In the middle of the Jemez mountain range in New Mexico, stands a huge rock that is roughly in the shape of a teapot. Virtually alone in a grassy clearing, Teakettle Rock looks a bit out of place, like it was flown in by helicopter and dropped there on purpose.
Of course, there is a logical explanation for its existence. Teakettle Rock is made of Cutler sandstone, laid down around 300 million years ago when the area was the bed of an inland sea. Over the eons, the rock around it was gradually worn down by erosion, molding it into the interesting shape it is today.
Local legend has it that Pecos Bill himself used to brew green tea with the giant teapot. Green stains on one side of the rock lend some credence to this theory, though mineral staining is the far more likely explanation. In addition to the “spout” of the teakettle, there are additional arches in the rock, and a small cave. With care, it is even possible to scale the rock without equipment.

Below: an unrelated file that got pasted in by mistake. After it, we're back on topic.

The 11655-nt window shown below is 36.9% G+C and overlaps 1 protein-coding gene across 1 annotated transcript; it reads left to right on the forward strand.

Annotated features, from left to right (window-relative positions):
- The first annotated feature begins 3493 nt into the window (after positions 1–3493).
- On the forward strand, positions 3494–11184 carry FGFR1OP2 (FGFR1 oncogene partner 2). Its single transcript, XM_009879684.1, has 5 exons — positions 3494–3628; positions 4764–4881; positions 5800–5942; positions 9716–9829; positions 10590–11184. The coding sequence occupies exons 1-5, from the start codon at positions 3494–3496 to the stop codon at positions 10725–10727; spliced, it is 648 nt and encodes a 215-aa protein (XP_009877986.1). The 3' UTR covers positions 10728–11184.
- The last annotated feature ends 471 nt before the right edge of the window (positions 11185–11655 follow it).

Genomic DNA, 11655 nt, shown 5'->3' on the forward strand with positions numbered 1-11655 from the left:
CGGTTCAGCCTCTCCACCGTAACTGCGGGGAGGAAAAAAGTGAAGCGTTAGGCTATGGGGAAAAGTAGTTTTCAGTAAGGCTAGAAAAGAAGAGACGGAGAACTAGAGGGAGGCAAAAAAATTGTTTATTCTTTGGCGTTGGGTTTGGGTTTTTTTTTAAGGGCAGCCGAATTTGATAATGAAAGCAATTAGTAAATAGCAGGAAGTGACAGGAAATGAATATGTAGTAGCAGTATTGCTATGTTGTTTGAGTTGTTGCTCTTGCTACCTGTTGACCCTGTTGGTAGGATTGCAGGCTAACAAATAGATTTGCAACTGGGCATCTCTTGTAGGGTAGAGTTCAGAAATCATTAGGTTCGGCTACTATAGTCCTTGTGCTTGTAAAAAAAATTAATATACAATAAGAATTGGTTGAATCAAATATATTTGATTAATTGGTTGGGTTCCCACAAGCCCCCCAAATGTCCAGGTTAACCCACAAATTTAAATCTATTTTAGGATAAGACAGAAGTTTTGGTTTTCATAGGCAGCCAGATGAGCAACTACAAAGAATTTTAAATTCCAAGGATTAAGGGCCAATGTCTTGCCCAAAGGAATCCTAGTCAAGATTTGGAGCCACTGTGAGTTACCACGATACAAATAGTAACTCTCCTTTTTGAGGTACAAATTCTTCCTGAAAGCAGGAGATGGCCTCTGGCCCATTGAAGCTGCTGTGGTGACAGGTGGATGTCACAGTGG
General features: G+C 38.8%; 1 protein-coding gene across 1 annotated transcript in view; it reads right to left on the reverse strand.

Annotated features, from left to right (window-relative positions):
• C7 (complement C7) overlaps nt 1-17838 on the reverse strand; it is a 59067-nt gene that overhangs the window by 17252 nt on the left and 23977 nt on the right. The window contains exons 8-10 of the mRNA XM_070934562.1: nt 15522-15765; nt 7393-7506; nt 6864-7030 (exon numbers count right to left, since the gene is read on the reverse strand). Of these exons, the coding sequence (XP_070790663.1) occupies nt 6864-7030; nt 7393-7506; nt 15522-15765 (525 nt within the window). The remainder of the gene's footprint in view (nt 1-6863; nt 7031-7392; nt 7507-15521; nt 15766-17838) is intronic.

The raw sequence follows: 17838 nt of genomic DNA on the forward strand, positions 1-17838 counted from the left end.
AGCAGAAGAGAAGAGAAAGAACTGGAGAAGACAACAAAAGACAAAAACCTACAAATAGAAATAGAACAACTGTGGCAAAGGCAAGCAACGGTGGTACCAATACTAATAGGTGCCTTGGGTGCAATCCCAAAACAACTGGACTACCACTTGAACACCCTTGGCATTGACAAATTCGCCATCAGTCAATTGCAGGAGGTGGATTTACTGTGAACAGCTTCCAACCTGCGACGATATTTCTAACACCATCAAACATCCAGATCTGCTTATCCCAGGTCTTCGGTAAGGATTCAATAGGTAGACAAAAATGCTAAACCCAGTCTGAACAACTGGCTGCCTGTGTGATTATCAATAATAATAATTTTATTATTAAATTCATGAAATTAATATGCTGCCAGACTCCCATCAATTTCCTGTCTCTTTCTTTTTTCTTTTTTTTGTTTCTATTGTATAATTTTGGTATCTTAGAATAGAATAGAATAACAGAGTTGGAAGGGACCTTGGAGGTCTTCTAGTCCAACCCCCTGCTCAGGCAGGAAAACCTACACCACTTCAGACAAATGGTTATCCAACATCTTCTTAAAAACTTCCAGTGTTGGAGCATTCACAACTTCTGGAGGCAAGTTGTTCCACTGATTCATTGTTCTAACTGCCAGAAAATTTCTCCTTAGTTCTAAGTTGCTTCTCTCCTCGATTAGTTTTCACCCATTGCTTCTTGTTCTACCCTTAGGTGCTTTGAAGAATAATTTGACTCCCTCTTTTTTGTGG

Know Before You Go
Teakettle’s setting in the remote wilderness can make access somewhat complicated. There are many treacherous dirt roads into the area, and it is easy to blow out a tire before you realize you’re going the wrong way. The best dirt road that is suitable for most 4WD cars is accessible from the north, off NM Road 96. Turn from that road onto Forest Road 172, and continue to Resumidero Campground. From there, continue on Forest Road 193 until you reach Forest Road 103, then turn left and continue to Teakettle Rock. FR 103 is also accessible from the south, from State Highway 126 west of the Valles Caldera. Dirt road conditions can vary, and it is best to check satellite images and weather reports before going, and chat with passersby on the way to confirm suitable road conditions.
You may notice some graffiti inscribed into the rock. This is the work of vandals, and it is not okay to add your own inscription.